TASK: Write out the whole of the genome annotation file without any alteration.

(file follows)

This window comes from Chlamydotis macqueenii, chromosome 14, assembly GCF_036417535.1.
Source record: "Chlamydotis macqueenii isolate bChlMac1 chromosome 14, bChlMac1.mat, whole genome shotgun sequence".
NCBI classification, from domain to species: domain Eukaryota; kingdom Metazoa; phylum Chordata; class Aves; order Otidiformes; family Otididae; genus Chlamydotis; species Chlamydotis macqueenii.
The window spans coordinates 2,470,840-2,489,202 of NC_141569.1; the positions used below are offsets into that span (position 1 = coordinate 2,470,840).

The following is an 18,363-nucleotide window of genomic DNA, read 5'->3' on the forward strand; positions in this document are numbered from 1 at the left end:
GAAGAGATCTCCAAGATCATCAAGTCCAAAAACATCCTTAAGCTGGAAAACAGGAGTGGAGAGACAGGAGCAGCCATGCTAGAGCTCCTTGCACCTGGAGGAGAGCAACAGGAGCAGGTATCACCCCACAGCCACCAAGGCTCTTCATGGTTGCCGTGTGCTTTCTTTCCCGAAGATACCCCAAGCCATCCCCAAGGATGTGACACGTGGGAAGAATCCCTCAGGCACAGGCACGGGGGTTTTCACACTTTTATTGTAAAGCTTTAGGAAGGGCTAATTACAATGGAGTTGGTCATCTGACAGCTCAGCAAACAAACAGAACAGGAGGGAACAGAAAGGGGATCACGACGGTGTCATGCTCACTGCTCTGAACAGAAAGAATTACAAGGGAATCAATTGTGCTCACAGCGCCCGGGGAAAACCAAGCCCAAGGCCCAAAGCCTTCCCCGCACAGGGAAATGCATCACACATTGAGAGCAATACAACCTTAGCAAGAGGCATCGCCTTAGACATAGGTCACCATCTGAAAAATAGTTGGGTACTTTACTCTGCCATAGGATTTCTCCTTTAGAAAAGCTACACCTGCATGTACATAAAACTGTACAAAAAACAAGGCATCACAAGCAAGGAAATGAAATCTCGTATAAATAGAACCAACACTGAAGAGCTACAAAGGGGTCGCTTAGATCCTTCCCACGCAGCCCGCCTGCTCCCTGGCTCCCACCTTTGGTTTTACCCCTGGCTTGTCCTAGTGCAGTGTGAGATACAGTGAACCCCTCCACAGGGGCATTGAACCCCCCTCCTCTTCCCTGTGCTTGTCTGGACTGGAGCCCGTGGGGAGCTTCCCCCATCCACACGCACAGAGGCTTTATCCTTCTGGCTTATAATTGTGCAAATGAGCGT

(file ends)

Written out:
This window comes from Chlamydotis macqueenii, chromosome 14, assembly GCF_036417535.1.
Source record: "Chlamydotis macqueenii isolate bChlMac1 chromosome 14, bChlMac1.mat, whole genome shotgun sequence".
NCBI classification, from domain to species: domain Eukaryota; kingdom Metazoa; phylum Chordata; class Aves; order Otidiformes; family Otididae; genus Chlamydotis; species Chlamydotis macqueenii.
The window spans coordinates 2,470,840-2,489,202 of NC_141569.1; the positions used below are offsets into that span (position 1 = coordinate 2,470,840).

The following is an 18,363-nucleotide window of genomic DNA, read 5'->3' on the forward strand; positions in this document are numbered from 1 at the left end:
GAAGAGATCTCCAAGATCATCAAGTCCAAAAACATCCTTAAGCTGGAAAACAGGAGTGGAGAGACAGGAGCAGCCATGCTAGAGCTCCTTGCACCTGGAGGAGAGCAACAGGAGCAGGTATCACCCCACAGCCACCAAGGCTCTTCATGGTTGCCGTGTGCTTTCTTTCCCGAAGATACCCCAAGCCATCCCCAAGGATGTGACACGTGGGAAGAATCCCTCAGGCACAGGCACGGGGGTTTTCACACTTTTATTGTAAAGCTTTAGGAAGGGCTAATTACAATGGAGTTGGTCATCTGACAGCTCAGCAAACAAACAGAACAGGAGGGAACAGAAAGGGGATCACGACGGTGTCATGCTCACTGCTCTGAACAGAAAGAATTACAAGGGAATCAATTGTGCTCACAGCGCCCGGGGAAAACCAAGCCCAAGGCCCAAAGCCTTCCCCGCACAGGGAAATGCATCACACATTGAGAGCAATACAACCTTAGCAAGAGGCATCGCCTTAGACATAGGTCACCATCTGAAAAATAGTTGGGTACTTTACTCTGCCATAGGATTTCTCCTTTAGAAAAGCTACACCTGCATGTACATAAAACTGTACAAAAAACAAGGCATCACAAGCAAGGAAATGAAATCTCGTATAAATAGAACCAACACTGAAGAGCTACAAAGGGGTCGCTTAGATCCTTCCCACGCAGCCCGCCTGCTCCCTGGCTCCCACCTTTGGTTTTACCCCTGGCTTGTCCTAGTGCAGTGTGAGATACAGTGAACCCCTCCACAGGGGCATTGAACCCCCCTCCTCTTCCCTGTGCTTGTCTGGACTGGAGCCCGTGGGGAGCTTCCCCCATCCACACGCACAGAGGCTTTATCCTTCTGGCTTATAATTGTGCAAATGAGCGT